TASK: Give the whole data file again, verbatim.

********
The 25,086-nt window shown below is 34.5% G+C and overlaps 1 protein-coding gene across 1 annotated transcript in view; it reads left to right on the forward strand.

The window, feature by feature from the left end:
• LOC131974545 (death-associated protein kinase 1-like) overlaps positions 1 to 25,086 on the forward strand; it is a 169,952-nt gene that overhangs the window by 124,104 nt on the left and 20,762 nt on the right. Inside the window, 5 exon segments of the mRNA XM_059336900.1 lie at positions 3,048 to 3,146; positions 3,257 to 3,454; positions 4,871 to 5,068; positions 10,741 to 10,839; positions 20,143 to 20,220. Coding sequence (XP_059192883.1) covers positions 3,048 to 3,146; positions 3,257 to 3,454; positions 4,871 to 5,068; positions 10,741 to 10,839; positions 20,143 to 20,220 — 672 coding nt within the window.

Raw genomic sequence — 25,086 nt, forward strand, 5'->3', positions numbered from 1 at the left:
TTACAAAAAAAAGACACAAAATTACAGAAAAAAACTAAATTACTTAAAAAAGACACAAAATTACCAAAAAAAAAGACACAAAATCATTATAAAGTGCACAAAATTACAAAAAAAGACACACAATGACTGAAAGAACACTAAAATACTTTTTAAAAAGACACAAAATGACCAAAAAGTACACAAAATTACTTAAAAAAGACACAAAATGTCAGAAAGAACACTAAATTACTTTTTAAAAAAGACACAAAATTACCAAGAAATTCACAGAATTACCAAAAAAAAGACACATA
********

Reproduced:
The 25,086-nt window shown below is 34.5% G+C and overlaps 1 protein-coding gene across 1 annotated transcript in view; it reads left to right on the forward strand.

The window, feature by feature from the left end:
• LOC131974545 (death-associated protein kinase 1-like) overlaps positions 1 to 25,086 on the forward strand; it is a 169,952-nt gene that overhangs the window by 124,104 nt on the left and 20,762 nt on the right. Inside the window, 5 exon segments of the mRNA XM_059336900.1 lie at positions 3,048 to 3,146; positions 3,257 to 3,454; positions 4,871 to 5,068; positions 10,741 to 10,839; positions 20,143 to 20,220. Coding sequence (XP_059192883.1) covers positions 3,048 to 3,146; positions 3,257 to 3,454; positions 4,871 to 5,068; positions 10,741 to 10,839; positions 20,143 to 20,220 — 672 coding nt within the window.

Raw genomic sequence — 25,086 nt, forward strand, 5'->3', positions numbered from 1 at the left:
TTACAAAAAAAAGACACAAAATTACAGAAAAAAACTAAATTACTTAAAAAAGACACAAAATTACCAAAAAAAAAGACACAAAATCATTATAAAGTGCACAAAATTACAAAAAAAGACACACAATGACTGAAAGAACACTAAAATACTTTTTAAAAAGACACAAAATGACCAAAAAGTACACAAAATTACTTAAAAAAGACACAAAATGTCAGAAAGAACACTAAATTACTTTTTAAAAAAGACACAAAATTACCAAGAAATTCACAGAATTACCAAAAAAAAGACACATA